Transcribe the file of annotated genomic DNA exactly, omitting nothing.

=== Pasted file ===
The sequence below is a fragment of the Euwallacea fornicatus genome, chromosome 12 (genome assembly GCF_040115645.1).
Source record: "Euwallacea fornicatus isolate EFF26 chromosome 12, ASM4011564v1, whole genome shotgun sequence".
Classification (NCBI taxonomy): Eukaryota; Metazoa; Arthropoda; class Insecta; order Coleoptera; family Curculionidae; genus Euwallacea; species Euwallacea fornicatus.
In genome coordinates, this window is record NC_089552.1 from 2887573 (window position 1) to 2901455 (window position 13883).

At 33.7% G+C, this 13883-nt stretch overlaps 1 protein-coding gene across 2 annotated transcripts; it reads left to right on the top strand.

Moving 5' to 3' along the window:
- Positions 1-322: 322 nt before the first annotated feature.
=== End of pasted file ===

The sequence below is a fragment of the Euwallacea fornicatus genome, chromosome 12 (genome assembly GCF_040115645.1).
Source record: "Euwallacea fornicatus isolate EFF26 chromosome 12, ASM4011564v1, whole genome shotgun sequence".
Classification (NCBI taxonomy): Eukaryota; Metazoa; Arthropoda; class Insecta; order Coleoptera; family Curculionidae; genus Euwallacea; species Euwallacea fornicatus.
In genome coordinates, this window is record NC_089552.1 from 2887573 (window position 1) to 2901455 (window position 13883).

At 33.7% G+C, this 13883-nt stretch overlaps 1 protein-coding gene across 2 annotated transcripts; it reads left to right on the top strand.

Moving 5' to 3' along the window:
- Positions 1-322: 322 nt before the first annotated feature.